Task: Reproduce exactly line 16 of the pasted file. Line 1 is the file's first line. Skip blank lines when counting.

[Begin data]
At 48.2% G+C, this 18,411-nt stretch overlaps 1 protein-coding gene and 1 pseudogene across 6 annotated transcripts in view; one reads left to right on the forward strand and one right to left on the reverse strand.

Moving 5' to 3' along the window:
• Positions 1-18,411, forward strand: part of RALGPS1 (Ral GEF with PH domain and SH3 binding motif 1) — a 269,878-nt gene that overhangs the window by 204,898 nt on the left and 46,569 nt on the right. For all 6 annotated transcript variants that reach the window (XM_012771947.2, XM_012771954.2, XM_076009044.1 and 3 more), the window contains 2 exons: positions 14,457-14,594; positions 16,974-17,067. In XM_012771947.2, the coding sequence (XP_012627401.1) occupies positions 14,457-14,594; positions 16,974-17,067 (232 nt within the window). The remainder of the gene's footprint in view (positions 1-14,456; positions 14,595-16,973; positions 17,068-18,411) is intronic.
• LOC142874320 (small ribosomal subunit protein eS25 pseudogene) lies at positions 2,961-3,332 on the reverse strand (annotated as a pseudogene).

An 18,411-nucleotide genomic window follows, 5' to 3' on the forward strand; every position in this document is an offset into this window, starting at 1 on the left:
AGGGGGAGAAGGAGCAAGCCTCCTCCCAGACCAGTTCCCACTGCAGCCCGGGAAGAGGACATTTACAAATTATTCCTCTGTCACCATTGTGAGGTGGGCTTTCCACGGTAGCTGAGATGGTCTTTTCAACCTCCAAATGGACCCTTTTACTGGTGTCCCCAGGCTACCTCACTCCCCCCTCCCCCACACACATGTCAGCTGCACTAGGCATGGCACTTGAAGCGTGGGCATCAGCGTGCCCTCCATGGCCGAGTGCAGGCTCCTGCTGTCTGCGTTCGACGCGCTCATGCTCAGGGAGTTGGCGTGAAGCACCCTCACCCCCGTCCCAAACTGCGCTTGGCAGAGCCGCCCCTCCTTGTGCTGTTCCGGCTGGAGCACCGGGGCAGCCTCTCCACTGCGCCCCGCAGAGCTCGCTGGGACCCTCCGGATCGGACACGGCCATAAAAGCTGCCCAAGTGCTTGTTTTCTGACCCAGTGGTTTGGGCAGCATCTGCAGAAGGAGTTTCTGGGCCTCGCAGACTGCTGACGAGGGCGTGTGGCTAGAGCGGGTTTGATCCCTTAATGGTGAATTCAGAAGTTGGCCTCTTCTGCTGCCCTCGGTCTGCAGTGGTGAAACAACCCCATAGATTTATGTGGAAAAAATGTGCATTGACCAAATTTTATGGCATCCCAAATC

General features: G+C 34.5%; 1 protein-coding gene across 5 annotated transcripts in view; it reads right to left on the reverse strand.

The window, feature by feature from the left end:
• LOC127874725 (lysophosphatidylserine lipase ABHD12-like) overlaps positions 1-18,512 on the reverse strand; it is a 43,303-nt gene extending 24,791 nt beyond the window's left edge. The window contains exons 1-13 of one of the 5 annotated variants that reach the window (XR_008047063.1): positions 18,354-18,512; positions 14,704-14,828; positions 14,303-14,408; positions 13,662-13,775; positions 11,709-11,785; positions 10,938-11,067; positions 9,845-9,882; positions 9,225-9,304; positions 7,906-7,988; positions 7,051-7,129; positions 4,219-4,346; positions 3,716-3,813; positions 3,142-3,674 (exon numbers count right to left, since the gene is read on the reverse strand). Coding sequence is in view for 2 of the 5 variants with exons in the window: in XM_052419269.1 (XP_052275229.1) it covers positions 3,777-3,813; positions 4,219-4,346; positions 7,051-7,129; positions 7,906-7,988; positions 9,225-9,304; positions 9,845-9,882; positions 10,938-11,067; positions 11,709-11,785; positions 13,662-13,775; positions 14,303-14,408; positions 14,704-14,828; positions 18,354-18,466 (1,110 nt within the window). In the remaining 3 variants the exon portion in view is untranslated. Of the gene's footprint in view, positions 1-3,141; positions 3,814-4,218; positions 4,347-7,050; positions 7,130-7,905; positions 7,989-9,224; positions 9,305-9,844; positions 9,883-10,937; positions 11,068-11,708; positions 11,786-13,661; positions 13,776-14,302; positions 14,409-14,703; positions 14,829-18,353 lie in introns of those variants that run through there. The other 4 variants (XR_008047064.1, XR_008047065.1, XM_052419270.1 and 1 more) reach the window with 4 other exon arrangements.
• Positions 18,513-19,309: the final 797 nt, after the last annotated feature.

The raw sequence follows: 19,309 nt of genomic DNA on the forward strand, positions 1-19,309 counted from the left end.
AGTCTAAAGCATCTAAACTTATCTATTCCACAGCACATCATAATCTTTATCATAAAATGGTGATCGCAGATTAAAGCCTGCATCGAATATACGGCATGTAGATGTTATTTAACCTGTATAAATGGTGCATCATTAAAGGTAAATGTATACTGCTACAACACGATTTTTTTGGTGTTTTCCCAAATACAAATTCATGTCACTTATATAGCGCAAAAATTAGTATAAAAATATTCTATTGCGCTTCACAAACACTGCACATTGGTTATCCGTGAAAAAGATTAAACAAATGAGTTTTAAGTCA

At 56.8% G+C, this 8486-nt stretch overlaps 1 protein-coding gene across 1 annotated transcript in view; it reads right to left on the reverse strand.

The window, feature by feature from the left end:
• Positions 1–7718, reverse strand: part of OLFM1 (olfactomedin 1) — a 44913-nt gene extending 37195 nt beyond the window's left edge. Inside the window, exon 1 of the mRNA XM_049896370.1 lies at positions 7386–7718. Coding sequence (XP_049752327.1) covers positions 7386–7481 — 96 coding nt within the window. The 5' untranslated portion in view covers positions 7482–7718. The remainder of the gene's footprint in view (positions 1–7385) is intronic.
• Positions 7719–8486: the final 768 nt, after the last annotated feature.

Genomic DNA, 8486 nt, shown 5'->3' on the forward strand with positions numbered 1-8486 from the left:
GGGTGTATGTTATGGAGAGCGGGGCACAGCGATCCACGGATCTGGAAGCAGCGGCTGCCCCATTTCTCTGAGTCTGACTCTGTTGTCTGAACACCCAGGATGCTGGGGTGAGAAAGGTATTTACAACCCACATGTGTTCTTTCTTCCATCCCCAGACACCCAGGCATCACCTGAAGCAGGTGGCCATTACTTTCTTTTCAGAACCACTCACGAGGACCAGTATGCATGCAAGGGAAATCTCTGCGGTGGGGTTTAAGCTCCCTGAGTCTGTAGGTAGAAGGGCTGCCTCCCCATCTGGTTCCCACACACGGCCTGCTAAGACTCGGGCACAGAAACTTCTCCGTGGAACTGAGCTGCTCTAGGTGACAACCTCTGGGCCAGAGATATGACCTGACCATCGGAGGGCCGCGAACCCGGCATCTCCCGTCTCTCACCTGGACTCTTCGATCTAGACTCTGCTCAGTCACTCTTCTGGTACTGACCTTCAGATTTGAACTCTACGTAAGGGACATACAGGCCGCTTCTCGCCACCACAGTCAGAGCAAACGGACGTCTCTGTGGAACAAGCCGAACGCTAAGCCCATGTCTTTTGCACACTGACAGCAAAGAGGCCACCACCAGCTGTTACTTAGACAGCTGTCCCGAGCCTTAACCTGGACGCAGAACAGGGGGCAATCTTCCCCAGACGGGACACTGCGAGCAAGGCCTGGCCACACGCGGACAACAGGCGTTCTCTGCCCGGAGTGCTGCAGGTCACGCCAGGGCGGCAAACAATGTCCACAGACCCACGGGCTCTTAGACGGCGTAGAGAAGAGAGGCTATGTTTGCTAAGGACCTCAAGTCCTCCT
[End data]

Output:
• Positions 7719–8486: the final 768 nt, after the last annotated feature.